why zener diode is always used as reverse biased?
The Zener diode is like a general-purpose signal diode consisting of a silicon PN junction. When biased in the forward direction it behaves just like a normal signal diode passing the rated current, but as soon as a reverse voltage applied across the zener diode exceeds the rated voltage of the device, the diodes breakdown voltage VB is reached at which point a process called Avalanche Breakdown occurs in the semiconductor depletion layer and a current starts to flow through the diode to limit this increase in voltage.
The Zener Diode is used in its "reverse bias" or reverse breakdown mode, i.e. the diodes anode connects to the negative supply. From the I-V characteristics curve above, we can see that the zener diode has a region in its reverse bias characteristics of almost a constant negative voltage regardless of the value of the current flowing through the diode and remains nearly constant even with large changes in current as long as the zener diodes current remains between the breakdown current IZ(min) and the maximum current rating IZ(max). This ability to control itself can be used to great effect to regulate or stabilise a voltage source against supply or load variations.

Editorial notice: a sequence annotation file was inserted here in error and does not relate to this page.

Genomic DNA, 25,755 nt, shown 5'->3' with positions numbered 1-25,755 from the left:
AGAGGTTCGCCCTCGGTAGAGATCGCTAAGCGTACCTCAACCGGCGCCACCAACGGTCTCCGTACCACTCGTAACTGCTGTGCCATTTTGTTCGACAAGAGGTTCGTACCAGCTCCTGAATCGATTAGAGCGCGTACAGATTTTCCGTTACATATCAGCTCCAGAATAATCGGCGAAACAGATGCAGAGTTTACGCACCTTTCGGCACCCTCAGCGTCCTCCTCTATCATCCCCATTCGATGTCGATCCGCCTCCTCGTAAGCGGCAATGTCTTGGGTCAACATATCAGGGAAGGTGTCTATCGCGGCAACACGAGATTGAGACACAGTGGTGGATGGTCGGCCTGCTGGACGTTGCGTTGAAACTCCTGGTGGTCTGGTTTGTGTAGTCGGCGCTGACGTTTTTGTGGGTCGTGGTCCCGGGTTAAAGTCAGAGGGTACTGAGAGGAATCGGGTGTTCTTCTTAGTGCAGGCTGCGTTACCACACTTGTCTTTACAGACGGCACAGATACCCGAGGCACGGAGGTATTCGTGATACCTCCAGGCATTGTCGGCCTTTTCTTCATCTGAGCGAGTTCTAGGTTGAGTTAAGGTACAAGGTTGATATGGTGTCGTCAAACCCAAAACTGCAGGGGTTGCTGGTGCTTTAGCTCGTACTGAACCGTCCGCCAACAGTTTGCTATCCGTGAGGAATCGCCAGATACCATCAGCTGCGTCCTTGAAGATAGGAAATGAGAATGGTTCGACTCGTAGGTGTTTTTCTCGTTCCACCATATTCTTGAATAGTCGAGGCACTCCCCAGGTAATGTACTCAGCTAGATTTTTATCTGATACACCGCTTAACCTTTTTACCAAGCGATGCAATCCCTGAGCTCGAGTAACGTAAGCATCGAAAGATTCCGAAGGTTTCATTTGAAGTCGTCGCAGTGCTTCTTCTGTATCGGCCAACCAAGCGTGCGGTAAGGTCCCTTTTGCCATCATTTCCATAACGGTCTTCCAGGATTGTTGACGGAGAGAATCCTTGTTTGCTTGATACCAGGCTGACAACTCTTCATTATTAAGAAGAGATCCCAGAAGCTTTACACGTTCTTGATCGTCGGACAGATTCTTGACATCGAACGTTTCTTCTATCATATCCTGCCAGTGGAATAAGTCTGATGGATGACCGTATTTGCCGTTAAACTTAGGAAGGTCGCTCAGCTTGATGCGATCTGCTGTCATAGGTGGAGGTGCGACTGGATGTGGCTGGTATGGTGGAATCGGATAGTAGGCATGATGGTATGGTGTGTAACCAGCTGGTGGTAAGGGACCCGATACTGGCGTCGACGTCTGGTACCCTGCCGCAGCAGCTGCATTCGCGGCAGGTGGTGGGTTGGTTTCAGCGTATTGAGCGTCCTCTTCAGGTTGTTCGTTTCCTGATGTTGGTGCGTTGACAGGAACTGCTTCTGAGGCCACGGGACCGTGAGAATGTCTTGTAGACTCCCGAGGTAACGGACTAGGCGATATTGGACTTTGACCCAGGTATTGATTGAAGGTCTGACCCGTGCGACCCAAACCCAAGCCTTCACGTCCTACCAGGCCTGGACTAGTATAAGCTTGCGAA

The current now flowing through the zener diode increases dramatically to the maximum circuit value (which is usually limited by a series resistor) and once achived this reverse saturation current remains fairly constant over a wide range of applied voltages. This breakdown voltage point, VB is called the "zener voltage" for zener diodes and can range from less than one volt to hundreds of volts.
The point at which the zener voltage triggers the current to flow through the diode can be very accurately controlled (to less than 1% tolerance) in the doping stage of the diodes semiconductor construction giving the diode a specific zener breakdown voltage, ( Vz ) for example, 4.3V or 7.5V. This zener breakdown voltage on the I-V curve is almost a vertical straight line.
Zener Diode I-V Characteristics